Sixty years ago, 10 young Jewish families gathered to create their own community and place of worship and study. That was 38 years before the 1994 opening of the current $2.7 million building on Mitzvah Lane that is home to Beth Israel Congregation.
What started out in the home of one of the founding members as a place for close friends to observe their religion has grown into a thriving congregation that remains a cornerstone of the Northwest Baltimore Jewish community.
Earlier this month, Beth Israel members and clergy joyfully paid tribute to six decades of an evolving Jewish community in grand fashion with a family weekend celebration at the synagogue on Crondall Lane in Owings Mills.
With several hundred guests pouring in to share what Beth Israel has meant to them, the diamond anniversary event also recognized Rabbi Jay Goldstein for his 20 years of service to the synagogue.
“There’s a certain wonderful blessing when you are able to come together and celebrate 60 years of a synagogue and the blessing that I’ve had spending 20 years at Beth Israel,” Goldstein said. “So, as we look back on six decades and to our future, we must continue to do all what we can here at Beth Israel to involve and entice those who, for whatever reason, have become distant from our warm, meaning laden and accessible tradition.”
As it moves into its seventh decade, Beth Israel continues to distinguish itself as a hub for attracting young families, offering a top-notch Hebrew school and connecting members of all ages to the larger Jewish world through outreach and programming.
“This is like our second home,” said Ellie Cohen, who has belonged to the congregation for about 35 years. “Beth Israel is like our family. It’s had a very special place in my heart for so many years.”
More than a year-and-a-half of meticulous planning culminated with a weekend of special Shabbat services, a special dinner honoring Goldstein, a time-capsule burial and the completion of a mosaic.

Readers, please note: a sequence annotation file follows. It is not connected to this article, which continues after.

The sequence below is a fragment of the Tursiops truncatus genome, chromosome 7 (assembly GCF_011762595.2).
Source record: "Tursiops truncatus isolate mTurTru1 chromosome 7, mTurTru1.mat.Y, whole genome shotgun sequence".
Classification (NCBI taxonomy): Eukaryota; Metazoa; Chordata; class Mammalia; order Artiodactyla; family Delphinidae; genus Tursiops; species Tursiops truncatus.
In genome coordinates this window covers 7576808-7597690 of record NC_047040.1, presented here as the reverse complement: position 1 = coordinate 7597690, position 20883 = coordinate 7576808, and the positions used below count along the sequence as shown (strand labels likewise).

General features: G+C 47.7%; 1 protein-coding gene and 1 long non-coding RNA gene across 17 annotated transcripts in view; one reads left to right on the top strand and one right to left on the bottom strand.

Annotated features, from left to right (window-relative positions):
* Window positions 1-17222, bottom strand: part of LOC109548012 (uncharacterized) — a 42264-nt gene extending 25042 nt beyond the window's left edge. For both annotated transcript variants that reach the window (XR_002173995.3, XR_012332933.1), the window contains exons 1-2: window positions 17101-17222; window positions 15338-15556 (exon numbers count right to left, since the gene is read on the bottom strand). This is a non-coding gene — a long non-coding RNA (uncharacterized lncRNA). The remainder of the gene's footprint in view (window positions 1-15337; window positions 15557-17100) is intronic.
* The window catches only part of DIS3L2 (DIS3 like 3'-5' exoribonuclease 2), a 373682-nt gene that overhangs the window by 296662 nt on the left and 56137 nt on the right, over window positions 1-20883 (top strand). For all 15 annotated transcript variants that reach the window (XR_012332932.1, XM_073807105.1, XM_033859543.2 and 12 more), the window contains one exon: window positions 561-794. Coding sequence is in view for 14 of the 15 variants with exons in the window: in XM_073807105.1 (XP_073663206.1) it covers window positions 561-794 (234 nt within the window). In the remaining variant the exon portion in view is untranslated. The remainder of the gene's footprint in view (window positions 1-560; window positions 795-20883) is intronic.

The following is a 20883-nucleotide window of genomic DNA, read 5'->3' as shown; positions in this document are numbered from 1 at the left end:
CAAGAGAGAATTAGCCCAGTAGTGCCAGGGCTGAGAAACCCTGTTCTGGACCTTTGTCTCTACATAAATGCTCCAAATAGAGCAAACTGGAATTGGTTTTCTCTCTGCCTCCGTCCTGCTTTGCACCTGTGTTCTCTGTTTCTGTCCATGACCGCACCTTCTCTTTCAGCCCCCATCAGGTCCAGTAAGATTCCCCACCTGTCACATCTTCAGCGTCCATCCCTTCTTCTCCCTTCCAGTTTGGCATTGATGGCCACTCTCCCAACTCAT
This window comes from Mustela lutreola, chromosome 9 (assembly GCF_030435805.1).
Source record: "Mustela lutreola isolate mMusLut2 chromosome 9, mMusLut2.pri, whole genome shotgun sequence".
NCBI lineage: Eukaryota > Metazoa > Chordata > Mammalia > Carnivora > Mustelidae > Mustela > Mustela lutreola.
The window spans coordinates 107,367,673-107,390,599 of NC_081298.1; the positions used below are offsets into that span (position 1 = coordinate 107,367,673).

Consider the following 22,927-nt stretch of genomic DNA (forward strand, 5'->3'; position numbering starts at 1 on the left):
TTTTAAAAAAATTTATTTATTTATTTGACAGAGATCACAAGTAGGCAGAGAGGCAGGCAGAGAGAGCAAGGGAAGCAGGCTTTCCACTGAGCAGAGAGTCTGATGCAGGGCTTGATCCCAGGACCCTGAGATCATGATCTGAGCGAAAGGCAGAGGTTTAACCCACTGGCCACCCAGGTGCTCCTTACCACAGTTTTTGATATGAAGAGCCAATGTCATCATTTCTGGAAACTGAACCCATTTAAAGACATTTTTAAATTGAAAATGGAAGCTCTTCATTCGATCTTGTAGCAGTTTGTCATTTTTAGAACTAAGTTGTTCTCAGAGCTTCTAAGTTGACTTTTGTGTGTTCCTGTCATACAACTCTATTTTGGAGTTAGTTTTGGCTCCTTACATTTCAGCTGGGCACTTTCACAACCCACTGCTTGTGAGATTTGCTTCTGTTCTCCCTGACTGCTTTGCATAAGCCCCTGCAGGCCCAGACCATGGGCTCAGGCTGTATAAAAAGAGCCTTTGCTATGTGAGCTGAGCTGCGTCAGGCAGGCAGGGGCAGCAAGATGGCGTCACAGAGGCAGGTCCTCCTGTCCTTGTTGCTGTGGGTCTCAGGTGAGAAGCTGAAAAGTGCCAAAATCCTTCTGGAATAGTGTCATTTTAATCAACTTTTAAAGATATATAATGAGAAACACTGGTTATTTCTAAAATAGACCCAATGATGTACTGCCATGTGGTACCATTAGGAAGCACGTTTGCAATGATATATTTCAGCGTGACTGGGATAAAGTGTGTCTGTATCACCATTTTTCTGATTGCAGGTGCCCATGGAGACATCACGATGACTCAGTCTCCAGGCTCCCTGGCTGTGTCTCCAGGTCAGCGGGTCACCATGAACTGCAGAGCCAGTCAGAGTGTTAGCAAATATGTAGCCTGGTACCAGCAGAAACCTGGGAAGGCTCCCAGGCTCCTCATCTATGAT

Longtime Beth Israel members Howard and Sandy Bernheim and Allen and Ellie Cohen, co-chairs of the 60th anniversary committee, were tasked with all the details, spending countless hours stressing over the details of how to put such an event together.
Their goal throughout the planning process, they said, simply was to put together a joyous occasion that would appeal to the entire congregation and have members talking for years to come.
“It was a lot of work but a labor love,” said Allen Cohen, who was president of Beth Israel’s Brotherhood from 1997 to 1999. “This was an opportunity to get people together for a sichma and happy things.”
At one of the Shabbat services, for instance, Goldstein gracefully shared the pulpit with seven members who were selected from each of the congregation’s six decades, including the 1950s, to speak on their memories of the synagogue.
“I’m still energized by the opportunities and challenges each and every day.”
— Rabbi Jay Goldstein
Goldstein and his wife, Cindy, were also presented with a mosaic that members put together, including preschoolers and learning lab students, as well as an artist in Baltimore’s sister city of Ashkelon. It featured a Shabbat table, the Goldsteins and their three kids dancing on a talis and the Hebrew phrase “Shalom, shalom, larachoke v’lakorov,” which means “peace, peace be upon those that are far and close.”
“I don’t even know where to really start,” said Sandy Bernheim, who was president of Beth Israel from 2007 to 2009. “That’s why this is so important, because it marks us recognizing the passage of time and accomplishments of Beth Israel.”
By Baltimore standards, Beth Israel is still considered a relatively young congregation. Nonetheless, the mark it has left on the Greater Baltimore Jewish community stretches well beyond the walls of the 87,000-square-foot building that houses the synagogue.
“There’s a lot of history here,” said Beth Israel president Randi Buergenthal, who joined the congregation in 1997. “Everything Beth Israel is and stands for really is a wonderful statement to who we are as a congregation and who Jay and Cindy are to the community.”
Although the mission of Beth Israel remains the same — to bring families and individuals together for the purpose of worship, study and community — a lot has changed through the years.
In those early days, the Conservative synagogue existed only in the hearts of a dedicated few. Alvin Sandler and his wife led the tiny congregation, which held its first public meeting of what was then known as the Liberty Road Conservative Congregation at the Randallstown Community Hall.
In 1957, the congregation was officially renamed Beth Israel and became affiliated with the United Synagogue of Conservative Judaism. During the next several decades, the congregation experienced rapid growth, ascending to one of the three largest Conservative congregations in Baltimore.
Beth Israel remained a fixture in the Randallstown area for 38 years, peaking with a membership of 1,100 families in the late 1970s and early 1980s.
But when droves of Jewish families started relocating to the Owings Mills-Reisterstown corridor from Randallstown, Beth Israel found itself at a crossroad. Membership numbers started to dip, and the congregation enlisted the help of the clergy and some longtime members to search for answers.